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V.N. Anisimov: Russian Optimist on Longevity

32bfe50e5c00d4858f_l_25d91Last March, I wrote a column entitled Reality Check, featuring the work of Stephen Spindler.  Spindler is a veteran researcher at UC Riverside, and perhaps the world’s foremost expert in the design and execution of longevity studies in mice.  But Steve is a glass-half-empty kind of guy.  And ever since I wrote that column, I’ve been thinking that I need to write about Spindler’s opposite number in Russia:  Vladimir Anisimov is a veteran gerontologist at the Petrov Institute in St Petersburg, who has also been testing longevity potions on mice through a long career.  Anisimov is a glass-half-full kind of guy.  His best contribution to anti-aging medicine may be epithalamin, a treatment that has been hiding in plain sight for over thirty years.

An innovator with a deep knowledge of biochemistry, Anisimov has published theoretical as well as practical science.  His lab has tested biochemical ideas about aging, as well as doing many studies on genetics and longevity in rodents and flies.  He has reported and summarized results of other Russian labs in English-language journals.

Some of Anisimov’s findings are well-known to me, and therefore to followers of this blog and of my Aging Advice web site.  Metformin reduces mortality and slashes cancer risk in people who take it as a medication for diabetes.  Metformin increases life span of ordinary non-diabetic mice.  Anisimov thinks it will do the same for non-diabetic humans, and I agree it’s a good bet.  Melatonin, the hormone that regulates our daily cycle, is also found to prolong life span in mice.   Melatonin in the blood is very sensitive to light exposure, and melatonin disappears with the dawn’s early light   Anisimov found that sleeping in total darkness is better for longevity than exposure to light during the night.  Here are two reviews by Anisimov of mostly Russian work on life extension with melatonin [20032006].

(Unrelated to melatonin and to Anisimov: A recent study also suggests sleeping in the cold helps preserve insulin sensitivity.)

Another of Anisimov’s lines of research is less well-known to me, and I report here my first impressions.  He has worked with “short peptides”, strings of less than 10 amino acids, that can act as signals or switches that control body chemistry globally.  Short peptides are small enough to pass easily through the skin or through the blood-brain barrier.  Unlike full-size proteins, short peptides tend to resist dismemberment by stomach enzymes.  Carnosine and carnitine are familiar examples of di-peptides, consisting of 2 amino acids.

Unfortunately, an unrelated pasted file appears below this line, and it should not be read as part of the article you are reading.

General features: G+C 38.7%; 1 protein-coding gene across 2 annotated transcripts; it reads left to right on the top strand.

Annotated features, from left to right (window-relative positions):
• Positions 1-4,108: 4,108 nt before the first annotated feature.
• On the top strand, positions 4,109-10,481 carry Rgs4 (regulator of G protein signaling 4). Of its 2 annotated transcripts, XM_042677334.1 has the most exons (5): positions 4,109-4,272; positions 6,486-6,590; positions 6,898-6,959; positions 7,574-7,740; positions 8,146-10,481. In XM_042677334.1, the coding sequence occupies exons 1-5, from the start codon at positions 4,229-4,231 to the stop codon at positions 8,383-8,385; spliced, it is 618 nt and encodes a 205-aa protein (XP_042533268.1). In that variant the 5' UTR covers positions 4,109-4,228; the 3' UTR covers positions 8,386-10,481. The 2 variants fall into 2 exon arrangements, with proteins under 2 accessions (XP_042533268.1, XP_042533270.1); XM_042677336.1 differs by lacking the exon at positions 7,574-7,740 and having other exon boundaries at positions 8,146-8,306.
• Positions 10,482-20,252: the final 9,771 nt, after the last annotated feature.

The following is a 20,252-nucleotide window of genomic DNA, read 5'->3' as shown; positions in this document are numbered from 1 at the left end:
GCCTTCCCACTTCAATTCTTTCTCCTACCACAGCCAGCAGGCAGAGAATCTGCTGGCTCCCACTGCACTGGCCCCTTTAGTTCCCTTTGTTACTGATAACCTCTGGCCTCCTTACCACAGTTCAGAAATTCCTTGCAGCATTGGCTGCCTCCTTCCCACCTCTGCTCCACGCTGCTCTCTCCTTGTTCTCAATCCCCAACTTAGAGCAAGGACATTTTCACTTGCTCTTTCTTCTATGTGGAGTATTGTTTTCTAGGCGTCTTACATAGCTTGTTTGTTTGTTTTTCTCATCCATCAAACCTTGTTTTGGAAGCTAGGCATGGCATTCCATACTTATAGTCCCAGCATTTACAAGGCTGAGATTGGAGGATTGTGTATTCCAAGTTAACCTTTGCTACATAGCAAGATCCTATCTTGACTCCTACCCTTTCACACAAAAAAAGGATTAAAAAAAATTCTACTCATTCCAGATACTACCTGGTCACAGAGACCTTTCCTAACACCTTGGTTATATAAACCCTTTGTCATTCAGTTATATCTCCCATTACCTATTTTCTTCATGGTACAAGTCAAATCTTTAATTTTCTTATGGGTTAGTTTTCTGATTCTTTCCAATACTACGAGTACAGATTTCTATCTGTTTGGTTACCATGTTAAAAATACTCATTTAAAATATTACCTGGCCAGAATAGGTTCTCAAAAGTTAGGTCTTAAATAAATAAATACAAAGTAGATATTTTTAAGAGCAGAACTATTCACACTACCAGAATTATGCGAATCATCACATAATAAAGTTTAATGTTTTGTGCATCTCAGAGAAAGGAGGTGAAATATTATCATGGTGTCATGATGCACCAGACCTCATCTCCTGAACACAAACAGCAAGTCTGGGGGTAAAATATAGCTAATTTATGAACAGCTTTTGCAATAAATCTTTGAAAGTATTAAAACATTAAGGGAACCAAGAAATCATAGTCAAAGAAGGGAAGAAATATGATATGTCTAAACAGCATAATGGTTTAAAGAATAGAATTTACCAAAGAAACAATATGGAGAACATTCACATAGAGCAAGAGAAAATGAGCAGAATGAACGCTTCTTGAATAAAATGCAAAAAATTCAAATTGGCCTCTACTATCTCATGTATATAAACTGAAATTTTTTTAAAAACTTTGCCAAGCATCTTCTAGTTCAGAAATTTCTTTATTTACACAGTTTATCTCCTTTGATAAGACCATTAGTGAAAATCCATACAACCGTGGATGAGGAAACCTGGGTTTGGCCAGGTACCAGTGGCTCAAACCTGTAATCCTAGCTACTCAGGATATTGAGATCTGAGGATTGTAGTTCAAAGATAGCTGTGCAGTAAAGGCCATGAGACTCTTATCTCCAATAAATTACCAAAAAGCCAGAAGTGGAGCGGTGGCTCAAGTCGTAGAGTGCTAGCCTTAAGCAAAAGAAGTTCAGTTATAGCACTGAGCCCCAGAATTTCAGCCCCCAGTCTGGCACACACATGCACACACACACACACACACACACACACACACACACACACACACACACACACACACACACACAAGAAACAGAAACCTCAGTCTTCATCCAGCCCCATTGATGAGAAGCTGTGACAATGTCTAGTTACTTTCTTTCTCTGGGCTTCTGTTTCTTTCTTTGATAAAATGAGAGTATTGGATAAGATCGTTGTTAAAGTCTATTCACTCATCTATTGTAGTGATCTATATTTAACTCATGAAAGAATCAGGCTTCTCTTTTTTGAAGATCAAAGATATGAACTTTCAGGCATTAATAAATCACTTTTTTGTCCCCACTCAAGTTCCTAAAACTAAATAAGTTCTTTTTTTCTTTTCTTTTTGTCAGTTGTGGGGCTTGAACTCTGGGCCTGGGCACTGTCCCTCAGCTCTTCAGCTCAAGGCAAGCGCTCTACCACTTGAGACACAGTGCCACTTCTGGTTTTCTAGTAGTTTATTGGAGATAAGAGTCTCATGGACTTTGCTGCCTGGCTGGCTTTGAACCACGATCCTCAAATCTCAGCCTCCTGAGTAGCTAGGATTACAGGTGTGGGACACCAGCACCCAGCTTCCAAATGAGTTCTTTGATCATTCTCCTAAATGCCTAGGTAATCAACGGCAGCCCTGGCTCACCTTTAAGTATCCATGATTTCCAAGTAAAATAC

Here’s the theory:  We know that gene expression is quite different in old and young people.  In the literature, you find various interpretations and explanations why this might be true.  But my interpretation is clear and simple:  The body times its life cycle using gene expression.  When we’re young, we express genes that make us grow.  When we’re middle-aged, we express genes that keep us healthy.  When we’re old, we express genes that destroy us.

“Gene expression” is the translation of DNA into proteins.  Proteins are the signals and the workhorses of body chemistry.  The translation is well understood since Francis Crick discovered the Genetic Code in the 1960s.  But the language for determining which gene gets expressed when is apparently much more complicated, and it is just beginning to be decoded in the 21st Century.  This is the science of epigenetics.

Among the signals that can locate a particular stretch of DNA, and turn it ON or OFF are short stretches of RNA called pi-RNAs, methyl transferases and histone de-acetylases.  (I’m sorry to throw biochem jargon at you, but I’m excited to have just barely begun to educate myself about the fundamentals of epigenetics with a Coursera course this spring.)  But the point is that these short peptides that Anisimov has been studying for 20 years work also as gene promoters and repressors – epigenetic signals that are more specific than the methyl transferases and less specific than pi-RNAs.  Apparently they can affect whole categories of genes [ref].

Here’s a paper in which Anisimov summarizes 35 years’ experience with animal experiments, and some tantalizing human results as well.  (One of the differences in Russian bio-medicine, for better and for worse, is that regulations about experiments on humans are more relaxed than in the US.)   Here’s a table summarizing results in mice and rats.  (As usual, life extension in flies is more dramatic, but less indicative of human benefits.)  As you can see, this is a science that goes back to the 1970s, when the top two preparations were purified from epithalamus and thymus glands.